Don’t Blame Schwarzman

Blackstone Group hasn’t been faring too well in the public aftermarket, and a story in Saturday’s New York Post led with the following:

Investors in The Blackstone Group are feeling swindled by boss Stephen Schwarzman and are hoping the “King of Wall Street” does something soon to boost the buyout giant’s beaten-down stock.

Let’s break this lead down into its two parts: (A) The swindle and (B) the requested restitution.

(A) There was no swindle. Blackstone offered a long-term growth play that some institutions misread as an immediate bonanza. Don’t blame Schwarzman because you bought something on hype instead of on fundamentals, or because you still don’t understand the difference between shares in a listed private equity firm and LP interests in a private equity fund.

It would be like buying season tickets to the Celtics because you like the Ray Allen trade, and then complaining when they lose games because Doc Rivers can’t run a rotation. Had you done your research, you would have known that Doc’s coaching deficiencies will always be greater than his on-court talent. You swindled yourself.

(B) This is related to A, but more important: Anything Schwarzman could do to boost the short-term stock price would be a further reflection of public market ignorance. For example, Blackstone experienced a brief stock price surge after word spread that it had agreed to buy Hilton. But Blackstone itself hadn’t actually become more valuable. Instead, it had simply agreed to pay more for a public company than the public markets were currently willing to pay for it.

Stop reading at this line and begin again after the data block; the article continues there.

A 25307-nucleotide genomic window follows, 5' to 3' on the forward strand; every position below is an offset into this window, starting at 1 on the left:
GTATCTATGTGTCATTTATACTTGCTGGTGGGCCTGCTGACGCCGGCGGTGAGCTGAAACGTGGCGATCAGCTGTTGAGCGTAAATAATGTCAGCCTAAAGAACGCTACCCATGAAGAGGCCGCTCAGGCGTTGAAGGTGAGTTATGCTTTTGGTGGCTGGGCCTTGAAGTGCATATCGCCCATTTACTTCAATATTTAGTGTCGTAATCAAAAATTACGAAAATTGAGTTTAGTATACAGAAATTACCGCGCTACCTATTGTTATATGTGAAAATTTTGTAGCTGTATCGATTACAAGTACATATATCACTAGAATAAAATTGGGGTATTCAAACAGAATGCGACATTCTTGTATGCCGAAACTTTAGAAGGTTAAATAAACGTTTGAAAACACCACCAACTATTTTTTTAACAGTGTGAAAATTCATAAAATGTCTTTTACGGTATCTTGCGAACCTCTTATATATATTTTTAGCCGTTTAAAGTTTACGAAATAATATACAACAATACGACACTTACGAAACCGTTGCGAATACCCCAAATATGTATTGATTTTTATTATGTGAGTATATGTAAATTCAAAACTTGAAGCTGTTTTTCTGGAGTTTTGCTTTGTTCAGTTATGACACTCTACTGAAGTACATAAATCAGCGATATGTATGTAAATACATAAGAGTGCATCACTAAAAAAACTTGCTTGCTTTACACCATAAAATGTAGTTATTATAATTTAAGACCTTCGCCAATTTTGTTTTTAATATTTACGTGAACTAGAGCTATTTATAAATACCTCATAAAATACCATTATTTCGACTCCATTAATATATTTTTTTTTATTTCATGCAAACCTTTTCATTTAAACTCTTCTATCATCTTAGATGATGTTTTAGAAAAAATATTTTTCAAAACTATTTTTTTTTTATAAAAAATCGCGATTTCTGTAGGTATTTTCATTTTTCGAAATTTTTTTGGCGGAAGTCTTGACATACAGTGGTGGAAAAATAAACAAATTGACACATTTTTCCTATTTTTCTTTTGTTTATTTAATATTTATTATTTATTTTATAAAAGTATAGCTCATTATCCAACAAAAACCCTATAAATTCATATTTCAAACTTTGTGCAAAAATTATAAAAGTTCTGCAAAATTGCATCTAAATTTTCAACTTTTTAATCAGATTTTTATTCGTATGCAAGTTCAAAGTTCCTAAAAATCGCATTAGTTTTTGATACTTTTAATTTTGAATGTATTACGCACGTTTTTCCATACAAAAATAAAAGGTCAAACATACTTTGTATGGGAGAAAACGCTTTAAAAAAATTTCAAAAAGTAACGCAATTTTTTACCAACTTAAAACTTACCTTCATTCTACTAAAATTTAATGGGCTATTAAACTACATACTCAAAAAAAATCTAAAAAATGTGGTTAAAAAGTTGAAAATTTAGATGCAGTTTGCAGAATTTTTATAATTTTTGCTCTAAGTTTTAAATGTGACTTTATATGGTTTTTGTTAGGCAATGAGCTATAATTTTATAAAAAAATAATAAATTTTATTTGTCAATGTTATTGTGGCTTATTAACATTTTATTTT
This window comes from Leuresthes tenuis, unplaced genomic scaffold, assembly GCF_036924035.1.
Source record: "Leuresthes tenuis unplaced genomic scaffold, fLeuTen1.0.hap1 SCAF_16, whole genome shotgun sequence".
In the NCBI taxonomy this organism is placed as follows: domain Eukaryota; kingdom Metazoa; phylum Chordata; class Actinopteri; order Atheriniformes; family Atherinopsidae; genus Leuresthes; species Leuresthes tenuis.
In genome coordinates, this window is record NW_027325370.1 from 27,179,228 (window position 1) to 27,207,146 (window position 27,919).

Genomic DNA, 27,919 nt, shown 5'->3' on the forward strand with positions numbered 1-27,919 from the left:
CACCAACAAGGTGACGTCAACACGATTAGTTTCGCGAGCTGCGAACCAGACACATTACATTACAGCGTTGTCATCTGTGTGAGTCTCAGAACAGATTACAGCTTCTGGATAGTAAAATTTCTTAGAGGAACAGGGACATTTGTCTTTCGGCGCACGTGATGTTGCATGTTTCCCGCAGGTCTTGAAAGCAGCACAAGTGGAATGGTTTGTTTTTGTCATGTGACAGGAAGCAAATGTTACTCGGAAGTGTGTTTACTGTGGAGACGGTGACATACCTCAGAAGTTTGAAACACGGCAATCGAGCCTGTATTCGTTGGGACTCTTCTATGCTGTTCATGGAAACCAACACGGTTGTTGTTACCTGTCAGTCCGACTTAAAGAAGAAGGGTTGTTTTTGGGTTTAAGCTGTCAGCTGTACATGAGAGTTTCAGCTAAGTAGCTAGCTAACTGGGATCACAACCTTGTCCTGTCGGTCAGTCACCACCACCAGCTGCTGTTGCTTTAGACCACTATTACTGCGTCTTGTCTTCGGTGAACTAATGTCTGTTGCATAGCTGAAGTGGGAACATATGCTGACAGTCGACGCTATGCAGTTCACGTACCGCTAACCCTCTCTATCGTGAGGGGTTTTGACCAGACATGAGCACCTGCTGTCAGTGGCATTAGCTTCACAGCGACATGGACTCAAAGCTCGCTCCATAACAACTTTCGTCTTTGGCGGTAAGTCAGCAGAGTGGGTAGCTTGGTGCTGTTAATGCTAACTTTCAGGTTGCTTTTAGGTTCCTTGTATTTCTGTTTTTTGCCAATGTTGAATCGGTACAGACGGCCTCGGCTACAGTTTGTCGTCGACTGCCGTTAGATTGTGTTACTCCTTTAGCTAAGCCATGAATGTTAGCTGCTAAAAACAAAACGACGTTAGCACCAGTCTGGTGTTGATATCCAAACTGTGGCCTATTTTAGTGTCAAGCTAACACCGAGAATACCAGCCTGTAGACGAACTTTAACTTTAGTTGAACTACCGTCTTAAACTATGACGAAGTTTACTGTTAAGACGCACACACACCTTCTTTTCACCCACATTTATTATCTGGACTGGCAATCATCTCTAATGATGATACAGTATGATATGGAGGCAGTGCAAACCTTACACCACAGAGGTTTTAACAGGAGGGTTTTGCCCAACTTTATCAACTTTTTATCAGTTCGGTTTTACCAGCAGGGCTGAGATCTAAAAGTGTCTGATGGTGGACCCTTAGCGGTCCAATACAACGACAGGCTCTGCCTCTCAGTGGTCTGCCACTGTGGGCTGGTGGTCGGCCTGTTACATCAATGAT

Someone forgot to remind public buyers of the J-curve. Smart investors wouldn’t have bought Blackstone — they would have bought Hilton two weeks earlier.

Moreover, any short-term moves to boost stock price could be a betrayal of Blackstone’s limited partners – who are in this for the long haul. Premature exits or artificially-overpriced purchases might boost the stock price today, but will reduce IRR in the long run. Thus the conflict of interest between public shareholders and LPs – although the latter should win out because their continued support is more important to Blackstone’s future successes.

I doubt too many LPs care that Blackstone’s stock was down at $26 per share as of this writing. After all, they did their due diligence